A Maryland man with a criminal history and a Massachusetts father with another baby on the way both needed new hearts. Only one got the lifesaving transplant. His identity may surprise you.

The Maryland man, David Bennett Sr., got the surgery he needed, although the heart beating in his chest now came from a genetically modified pig, not another human being.

The Massachusetts man, D.J. Ferguson, is in the late stages of heart failure and has been denied a spot on the waiting list for a transplant because he has not been vaccinated against COVID-19.

Both cases have generated outrage. Days after Bennett’s surgery made headlines worldwide, The Washington Post reported that he had gone to prison decades earlier for stabbing a man, leaving him paralyzed. Although Bennett, too, was deemed ineligible to be on transplant waitlist, some people questioned whether he should have been given the pig’s heart, given his past and the fact that he has reportedly failed to make court-ordered restitution to the victim’s family.

A month after the experimental surgery, he is still doing well.

Meanwhile, Ferguson, who is 31, is being kept alive with a heart pump, according to his family. A crowdfunding site raising money to help the family says that Ferguson chose not to be vaccinated because he feared the vaccine would kill him, given his condition.

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While there have been reports of heart problems stemming from COVID-19 vaccines, medical authorities say the incidence is extremely rare. As such, some people have pointed out that even if Ferguson fears that effects of the vaccine will kill him, his odds are still better than remaining unvaccinated and not getting a heart transplant. One person donated to the GoFundMe account simply so she was able to post on the page, saying, “My 82 y/o mother has Afib and has both her vaccines and a booster. This is total (expletive) and he should not be given a new heart. Let the people who have adhered to guidelines receive this precious gift.”

But Ferguson’s family pushed back at critics, saying, “Unless you’ve been in this exact situation, your opinions are irrelevant. Please have some respect for my family. Sixty days ago we were under the impression that DJ had pneumonia, and now he’s desperately in need of a heart transplant. We are devastated. We can’t even process this.”

Bennett’s case is an anomaly. His surgeons have not said whether they knew about his criminal past, saying in a statement, “This patient came to us in dire need, and a decision was made about his transplant eligibility based solely on his medical records.”

Ferguson’s case, however, is playing out across the country, as others are also being denied a place on transplant waiting lists because of their vaccination status, including a North Carolina man and a Colorado woman who need new kidneys and an Ohio woman who needs a liver transplant.

Hospitals point out that it is standard practice for patients to be thoroughly vetted on a wide range of questions before they are deemed eligible to be on the list.

People can be turned away for a variety of reasons that might not seem fair: obesity, for example, or untreated alcohol or drug addiction. They can even turned away for not having adequate support to help during their recovery.

The hospital that was treating Ferguson, Brigham and Women’s in Boston, said it requires not just vaccination for COVID-19, but also flu and hepatitis B.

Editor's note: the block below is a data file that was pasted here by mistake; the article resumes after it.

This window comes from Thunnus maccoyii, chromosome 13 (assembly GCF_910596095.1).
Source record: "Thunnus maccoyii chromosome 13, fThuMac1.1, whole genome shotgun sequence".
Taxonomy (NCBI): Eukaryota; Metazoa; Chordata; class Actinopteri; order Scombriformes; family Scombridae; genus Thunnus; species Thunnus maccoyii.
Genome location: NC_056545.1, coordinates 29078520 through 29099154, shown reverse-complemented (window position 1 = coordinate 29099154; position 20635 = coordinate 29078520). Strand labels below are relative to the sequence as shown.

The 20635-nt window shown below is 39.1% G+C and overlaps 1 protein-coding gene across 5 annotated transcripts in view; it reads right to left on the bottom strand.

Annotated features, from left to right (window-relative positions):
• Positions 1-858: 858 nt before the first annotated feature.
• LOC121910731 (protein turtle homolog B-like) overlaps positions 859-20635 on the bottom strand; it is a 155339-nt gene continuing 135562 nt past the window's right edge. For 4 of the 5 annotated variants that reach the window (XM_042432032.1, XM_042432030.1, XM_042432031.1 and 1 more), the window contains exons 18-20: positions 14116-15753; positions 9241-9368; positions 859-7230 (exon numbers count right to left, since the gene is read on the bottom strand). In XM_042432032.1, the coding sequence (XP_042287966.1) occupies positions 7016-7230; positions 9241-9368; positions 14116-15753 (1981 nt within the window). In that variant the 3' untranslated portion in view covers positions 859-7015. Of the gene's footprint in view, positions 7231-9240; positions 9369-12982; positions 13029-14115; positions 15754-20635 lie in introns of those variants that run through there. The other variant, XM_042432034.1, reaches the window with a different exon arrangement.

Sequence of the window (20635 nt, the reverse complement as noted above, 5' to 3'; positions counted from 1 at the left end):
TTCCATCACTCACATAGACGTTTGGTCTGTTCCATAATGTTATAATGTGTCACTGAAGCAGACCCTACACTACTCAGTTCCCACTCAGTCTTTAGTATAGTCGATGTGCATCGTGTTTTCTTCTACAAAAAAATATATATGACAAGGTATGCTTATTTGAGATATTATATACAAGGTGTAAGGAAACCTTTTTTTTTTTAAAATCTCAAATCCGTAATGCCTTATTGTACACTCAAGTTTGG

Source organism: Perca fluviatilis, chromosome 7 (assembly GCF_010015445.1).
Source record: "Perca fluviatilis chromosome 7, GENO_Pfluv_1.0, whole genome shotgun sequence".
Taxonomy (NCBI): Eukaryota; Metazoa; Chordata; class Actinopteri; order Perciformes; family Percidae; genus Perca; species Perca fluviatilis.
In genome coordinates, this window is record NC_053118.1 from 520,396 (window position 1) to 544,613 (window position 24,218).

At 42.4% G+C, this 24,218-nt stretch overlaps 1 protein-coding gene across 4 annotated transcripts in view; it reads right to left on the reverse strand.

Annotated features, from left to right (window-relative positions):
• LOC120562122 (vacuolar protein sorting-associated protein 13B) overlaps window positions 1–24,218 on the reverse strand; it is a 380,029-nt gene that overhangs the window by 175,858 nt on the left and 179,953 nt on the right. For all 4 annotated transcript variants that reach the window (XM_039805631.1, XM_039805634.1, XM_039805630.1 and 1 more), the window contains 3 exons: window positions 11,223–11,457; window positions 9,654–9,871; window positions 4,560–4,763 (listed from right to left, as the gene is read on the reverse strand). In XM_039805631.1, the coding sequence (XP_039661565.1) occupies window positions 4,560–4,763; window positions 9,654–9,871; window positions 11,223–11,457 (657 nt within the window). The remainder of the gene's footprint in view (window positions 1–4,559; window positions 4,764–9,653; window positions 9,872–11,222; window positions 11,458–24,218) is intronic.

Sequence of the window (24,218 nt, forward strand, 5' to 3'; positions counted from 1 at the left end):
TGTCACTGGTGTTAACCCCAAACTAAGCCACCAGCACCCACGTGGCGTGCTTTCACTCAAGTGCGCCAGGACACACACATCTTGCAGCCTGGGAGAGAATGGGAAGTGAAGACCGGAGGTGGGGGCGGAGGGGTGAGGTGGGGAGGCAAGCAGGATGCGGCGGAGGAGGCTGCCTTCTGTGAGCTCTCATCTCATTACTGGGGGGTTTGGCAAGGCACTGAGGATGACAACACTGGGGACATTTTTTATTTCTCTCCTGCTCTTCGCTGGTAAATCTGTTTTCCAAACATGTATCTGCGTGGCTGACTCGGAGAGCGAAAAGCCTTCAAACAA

These standards exist because there are more people who need organ transplants than there are available organs. To narrow the pool, medical professional have to predict which candidates have the best chances of surviving long term. This requires a detachment that may seem cold, even heartless, to individuals and families involved, and few turned away will agree with the decision.

With hospitals defending their transplant policies regarding COVID-19 vaccination, there is little for people needing a transplant to do other than to get vaccinated. It may not always be a requirement — Matthew Wynia, director of the Center for Bioethics and Humanities at the University of Colorado’s Anschutz Medical Campus, told the Denver Gazette that COVID-19 vaccination is a “very active topic of conversation” among ethicists.

But it looks to be a requirement for at least the near future. The promise of plentiful animal organs for transplant comes with its own set of ethical problems and is still years, if not decades, away. While Bennett has survived a month, hospital officials are still speaking cautiously about his condition.

“Mr. Bennett’s evaluation continues,” a spokesman said Thursday in an email. “We have not seen evidence of rejection at this time. He is breathing on his own and was taken completely off (a respiratory machine) on January 11. His heart is fully functional. He is awake and talking and has begun physical therapy. As with any transplant, we are continuing to monitor him for complications.”

Regarding Bennett’s background, the medical center released a statement that read in part: “It is the solemn obligation of any hospital or healthcare organization to provide lifesaving care to every patient who comes through their doors based on their medical needs, not their background or life circumstances. Any other standard of care would set a dangerous precedent and would violate the ethical and moral values that underpin the obligation physicians and caregivers have to all patients in their care.”

On the other side of the country, Ferguson’s family might wish that their hospital said the same, although rejection of the COVID-19 vaccine might not be considered a “life circumstance.”

Bennett, by the way, has been fully vaccinated and boosted.